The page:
During the Bush years, Democrats and leftists came to loathe the stinging charge that their foreign policy views posed a threat to national security, and now that one of their own is the commander-in-chief, it’s payback time. At the Daily Beast, former Assistant Secretary of State Leslie Gelb accuses congressional Republicans of being willing to endanger the United States by opposing the White House’s latest nuclear treaty with Russia, simply to score political points against President Barack Obama.
Gelb declares that the GOP’s arguments “are totally without merit,” and you know he means business here because he says so: “That’s a charge I hardly ever level because it’s so serious.” Seriously.
As Obama said on Thursday, passage of the treaty this year is a “national-security imperative.” That’s not idle presidential chatter. His words are backed by the most senior and experienced Americans, Republicans and Democrats, who have worked in the most important positions for presidents of the United States for decades. This star-studded list includes: James A. Baker, Colin Powell, Henry Kissinger, Madeleine Albright, Bill Cohen, William Perry, and on and on. With all due respect, Senator Kyl, your knowledge of national security does not compare well to this roster. Virtually every former top security official, with the exception of Don Rumsfeld and Dick Cheney, back this treaty. That alone should tell you something, everything, about what Kyl is really up to.
Ah, one of my favorite arguments: all these really smart people side with me! Because really, when has the conventional wisdom among foreign policy elites ever been wrong?
With the swooning over celebrity policy wonks out of the way, Gelb moves on to describe what the treaty does…
It sets modest limits on the long-range nuclear arsenals of both sides. Neither side can have more than 1,550 warheads on no more than 800 launchers (land-based and sea-based intercontinental missiles and long-range bombers). Several U.S. presidents urged those ceilings because they fit existing U.S. force plans, though the limits actually exceed existing Russian forces. The other major provision permits both sides to resume on-site inspections, which neither has been allowed to do for years. This is quite important for Washington’s ability to verify what’s going on with Russia’s nuclear arsenal.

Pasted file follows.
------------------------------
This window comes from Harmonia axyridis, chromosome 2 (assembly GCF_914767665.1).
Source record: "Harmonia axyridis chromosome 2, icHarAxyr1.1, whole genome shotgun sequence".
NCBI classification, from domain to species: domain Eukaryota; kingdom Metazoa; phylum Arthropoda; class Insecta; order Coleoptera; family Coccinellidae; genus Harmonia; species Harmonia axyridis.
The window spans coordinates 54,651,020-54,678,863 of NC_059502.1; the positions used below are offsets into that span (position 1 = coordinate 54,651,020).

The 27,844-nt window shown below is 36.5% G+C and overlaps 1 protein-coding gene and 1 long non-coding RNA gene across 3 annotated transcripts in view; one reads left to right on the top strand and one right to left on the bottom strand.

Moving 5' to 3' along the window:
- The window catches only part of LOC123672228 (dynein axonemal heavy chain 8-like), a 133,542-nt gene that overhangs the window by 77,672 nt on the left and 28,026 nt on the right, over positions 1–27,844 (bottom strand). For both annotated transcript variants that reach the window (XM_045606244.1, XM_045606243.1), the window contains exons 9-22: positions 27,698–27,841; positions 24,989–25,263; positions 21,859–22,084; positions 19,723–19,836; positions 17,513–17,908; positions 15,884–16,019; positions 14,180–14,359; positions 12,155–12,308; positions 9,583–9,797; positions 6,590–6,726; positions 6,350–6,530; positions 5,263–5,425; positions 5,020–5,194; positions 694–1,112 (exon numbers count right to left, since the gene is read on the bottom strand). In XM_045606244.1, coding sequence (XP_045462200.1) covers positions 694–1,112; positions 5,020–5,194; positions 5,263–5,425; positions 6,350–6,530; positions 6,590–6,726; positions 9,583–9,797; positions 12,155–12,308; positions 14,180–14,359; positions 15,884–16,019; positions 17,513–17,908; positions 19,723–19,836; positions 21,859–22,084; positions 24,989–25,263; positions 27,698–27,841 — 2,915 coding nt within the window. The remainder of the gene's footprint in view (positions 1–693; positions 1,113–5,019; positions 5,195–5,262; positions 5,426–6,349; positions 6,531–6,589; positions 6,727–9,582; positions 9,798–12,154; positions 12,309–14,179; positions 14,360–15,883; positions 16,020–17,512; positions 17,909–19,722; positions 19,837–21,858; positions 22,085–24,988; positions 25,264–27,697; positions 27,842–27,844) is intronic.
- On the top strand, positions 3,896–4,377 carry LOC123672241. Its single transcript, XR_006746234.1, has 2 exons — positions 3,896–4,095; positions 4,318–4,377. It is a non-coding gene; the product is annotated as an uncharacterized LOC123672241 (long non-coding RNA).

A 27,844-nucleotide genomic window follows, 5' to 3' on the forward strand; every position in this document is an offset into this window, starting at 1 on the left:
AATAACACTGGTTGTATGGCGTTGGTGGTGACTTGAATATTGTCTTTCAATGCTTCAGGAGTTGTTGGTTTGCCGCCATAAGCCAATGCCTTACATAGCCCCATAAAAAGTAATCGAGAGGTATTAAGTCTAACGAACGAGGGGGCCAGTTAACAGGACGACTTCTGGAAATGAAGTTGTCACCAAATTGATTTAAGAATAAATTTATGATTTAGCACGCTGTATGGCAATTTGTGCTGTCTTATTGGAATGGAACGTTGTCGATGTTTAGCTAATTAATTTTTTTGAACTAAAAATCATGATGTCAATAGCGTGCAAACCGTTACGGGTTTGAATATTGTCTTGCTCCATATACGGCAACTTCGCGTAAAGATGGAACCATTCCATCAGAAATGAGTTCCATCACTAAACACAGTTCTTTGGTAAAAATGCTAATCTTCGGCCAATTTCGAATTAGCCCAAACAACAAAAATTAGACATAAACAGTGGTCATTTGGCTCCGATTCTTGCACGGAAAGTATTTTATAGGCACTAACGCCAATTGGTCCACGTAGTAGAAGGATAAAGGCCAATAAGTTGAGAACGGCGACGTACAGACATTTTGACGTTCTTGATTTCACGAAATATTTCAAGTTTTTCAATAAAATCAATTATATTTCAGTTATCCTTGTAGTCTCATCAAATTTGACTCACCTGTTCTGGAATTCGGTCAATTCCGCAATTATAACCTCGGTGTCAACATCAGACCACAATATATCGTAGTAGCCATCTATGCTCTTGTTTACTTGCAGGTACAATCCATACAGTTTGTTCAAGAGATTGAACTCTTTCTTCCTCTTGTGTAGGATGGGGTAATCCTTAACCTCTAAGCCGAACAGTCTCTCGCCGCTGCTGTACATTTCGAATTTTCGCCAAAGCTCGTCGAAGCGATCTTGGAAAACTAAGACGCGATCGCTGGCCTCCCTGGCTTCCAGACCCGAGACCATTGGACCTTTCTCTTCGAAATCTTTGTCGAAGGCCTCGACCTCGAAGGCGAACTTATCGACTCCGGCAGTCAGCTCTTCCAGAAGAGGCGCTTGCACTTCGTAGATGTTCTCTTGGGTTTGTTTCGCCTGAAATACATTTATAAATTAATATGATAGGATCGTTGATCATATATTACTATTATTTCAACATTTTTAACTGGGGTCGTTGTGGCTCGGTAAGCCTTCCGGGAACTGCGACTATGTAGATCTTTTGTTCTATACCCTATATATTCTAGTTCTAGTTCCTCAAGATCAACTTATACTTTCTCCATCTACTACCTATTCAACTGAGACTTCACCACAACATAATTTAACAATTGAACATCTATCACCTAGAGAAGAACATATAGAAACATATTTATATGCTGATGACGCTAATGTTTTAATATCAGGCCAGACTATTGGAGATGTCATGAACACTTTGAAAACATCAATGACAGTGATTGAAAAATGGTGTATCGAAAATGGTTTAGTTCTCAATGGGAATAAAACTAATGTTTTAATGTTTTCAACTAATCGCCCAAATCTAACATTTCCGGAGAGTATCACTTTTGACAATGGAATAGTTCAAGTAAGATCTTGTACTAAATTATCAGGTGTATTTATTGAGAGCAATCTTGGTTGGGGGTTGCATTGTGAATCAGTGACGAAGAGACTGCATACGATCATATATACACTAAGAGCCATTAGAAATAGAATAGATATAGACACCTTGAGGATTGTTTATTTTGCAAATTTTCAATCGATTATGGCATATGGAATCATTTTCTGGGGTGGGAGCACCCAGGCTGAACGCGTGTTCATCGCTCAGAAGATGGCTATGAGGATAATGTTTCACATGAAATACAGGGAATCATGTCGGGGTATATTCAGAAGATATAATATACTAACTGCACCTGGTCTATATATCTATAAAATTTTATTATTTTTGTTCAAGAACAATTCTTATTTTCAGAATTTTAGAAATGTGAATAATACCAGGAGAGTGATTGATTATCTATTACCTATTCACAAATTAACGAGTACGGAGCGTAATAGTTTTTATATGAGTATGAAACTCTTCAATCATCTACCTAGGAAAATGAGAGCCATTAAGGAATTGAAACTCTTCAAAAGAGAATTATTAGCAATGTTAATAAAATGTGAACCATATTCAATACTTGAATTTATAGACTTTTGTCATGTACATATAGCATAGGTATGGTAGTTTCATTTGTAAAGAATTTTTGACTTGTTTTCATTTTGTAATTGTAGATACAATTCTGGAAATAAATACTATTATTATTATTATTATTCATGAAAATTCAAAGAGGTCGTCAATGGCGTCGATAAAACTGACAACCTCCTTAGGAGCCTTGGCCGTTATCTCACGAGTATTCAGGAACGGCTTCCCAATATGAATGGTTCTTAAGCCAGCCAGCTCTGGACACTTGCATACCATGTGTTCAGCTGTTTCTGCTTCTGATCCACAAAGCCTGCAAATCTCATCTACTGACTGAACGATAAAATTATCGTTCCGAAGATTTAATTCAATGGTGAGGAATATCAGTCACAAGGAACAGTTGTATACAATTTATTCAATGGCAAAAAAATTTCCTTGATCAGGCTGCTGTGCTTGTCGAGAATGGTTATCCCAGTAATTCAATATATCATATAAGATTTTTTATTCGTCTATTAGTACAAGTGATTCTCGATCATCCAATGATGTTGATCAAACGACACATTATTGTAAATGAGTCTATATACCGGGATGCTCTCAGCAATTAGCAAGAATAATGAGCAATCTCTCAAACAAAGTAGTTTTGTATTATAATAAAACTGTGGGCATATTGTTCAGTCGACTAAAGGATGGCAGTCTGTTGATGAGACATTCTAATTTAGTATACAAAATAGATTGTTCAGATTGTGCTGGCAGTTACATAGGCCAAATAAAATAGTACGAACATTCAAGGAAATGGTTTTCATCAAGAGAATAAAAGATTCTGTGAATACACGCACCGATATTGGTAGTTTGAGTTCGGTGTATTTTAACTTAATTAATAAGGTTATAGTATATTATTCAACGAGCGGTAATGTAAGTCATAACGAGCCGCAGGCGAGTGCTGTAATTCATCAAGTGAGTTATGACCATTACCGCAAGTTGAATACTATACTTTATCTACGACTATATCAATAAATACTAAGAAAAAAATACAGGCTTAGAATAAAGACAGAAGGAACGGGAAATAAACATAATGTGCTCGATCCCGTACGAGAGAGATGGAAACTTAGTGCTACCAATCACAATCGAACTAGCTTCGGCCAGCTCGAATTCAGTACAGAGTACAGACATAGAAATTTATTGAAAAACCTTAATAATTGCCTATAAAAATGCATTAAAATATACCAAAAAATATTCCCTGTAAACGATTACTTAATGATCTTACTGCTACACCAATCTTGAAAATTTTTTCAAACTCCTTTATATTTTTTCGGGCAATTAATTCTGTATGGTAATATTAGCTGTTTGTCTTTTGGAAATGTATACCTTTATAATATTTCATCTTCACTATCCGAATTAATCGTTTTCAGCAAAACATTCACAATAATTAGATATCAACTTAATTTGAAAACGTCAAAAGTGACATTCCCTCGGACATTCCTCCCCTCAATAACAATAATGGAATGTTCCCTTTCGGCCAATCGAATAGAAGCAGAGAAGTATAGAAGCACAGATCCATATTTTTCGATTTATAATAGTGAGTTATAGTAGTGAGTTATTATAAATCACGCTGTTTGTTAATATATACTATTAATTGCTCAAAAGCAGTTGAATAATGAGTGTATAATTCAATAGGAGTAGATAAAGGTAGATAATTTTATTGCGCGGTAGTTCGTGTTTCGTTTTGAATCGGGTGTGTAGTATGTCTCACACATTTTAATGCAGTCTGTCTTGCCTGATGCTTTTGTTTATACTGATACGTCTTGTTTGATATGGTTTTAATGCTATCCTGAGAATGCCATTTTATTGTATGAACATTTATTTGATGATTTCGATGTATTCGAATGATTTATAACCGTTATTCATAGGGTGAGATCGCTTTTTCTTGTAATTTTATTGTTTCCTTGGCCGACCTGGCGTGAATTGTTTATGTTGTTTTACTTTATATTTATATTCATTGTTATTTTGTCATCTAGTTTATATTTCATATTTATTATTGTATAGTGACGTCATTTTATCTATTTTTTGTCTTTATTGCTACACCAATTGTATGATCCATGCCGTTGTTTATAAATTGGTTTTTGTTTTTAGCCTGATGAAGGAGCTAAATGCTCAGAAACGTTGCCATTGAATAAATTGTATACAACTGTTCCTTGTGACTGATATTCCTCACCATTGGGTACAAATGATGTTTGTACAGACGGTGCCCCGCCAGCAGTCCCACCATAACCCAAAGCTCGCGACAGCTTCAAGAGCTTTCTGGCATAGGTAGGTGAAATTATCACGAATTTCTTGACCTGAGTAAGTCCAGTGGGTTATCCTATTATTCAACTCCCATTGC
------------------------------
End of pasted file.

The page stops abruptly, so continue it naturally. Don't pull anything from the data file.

… and why opposition to it doesn’t hold water:
Sen. Kyl and others contend that the treaty somehow diminishes America’s will to ensure that the existing U.S. nuclear stockpile is secure and workable—i.e., that the warheads will explode when and how they are supposed to. Most nuclear experts don’t believe this is a serious problem to begin with. But to reassure Kyl and his cohort, Obama is committing more than $85 billion in coming years to check the reliability of the nukes and to modernize them. That sum includes a very recent addition of $4.1 billion, which the White House hoped would seal their bribe.
That commitment isn’t as golden as Gelb suggests—as Frank Gaffney explains, “much of these funds will only be made available in the ‘out-years,’” some after the end of his first term and others after the end of his potential second one, making it more of a big maybe than a promise. It also runs counter to anti-nuke Obama’s stated wish to “rid the world of nuclear weapons,” which has been Obama’s rationale for not upgrading these systems in the past. And the White House is suggesting that the money is contingent upon ratifying the treaty during the lame-duck session, which would be a bad idea considering that lame-duck periods are hardly conducive to the kind of deliberation such an allegedly vital treaty would demand and that the administration won’t let the Senate see the negotiating record to better understand why DC has a different understanding of what the treaty will do than the Kremlin does.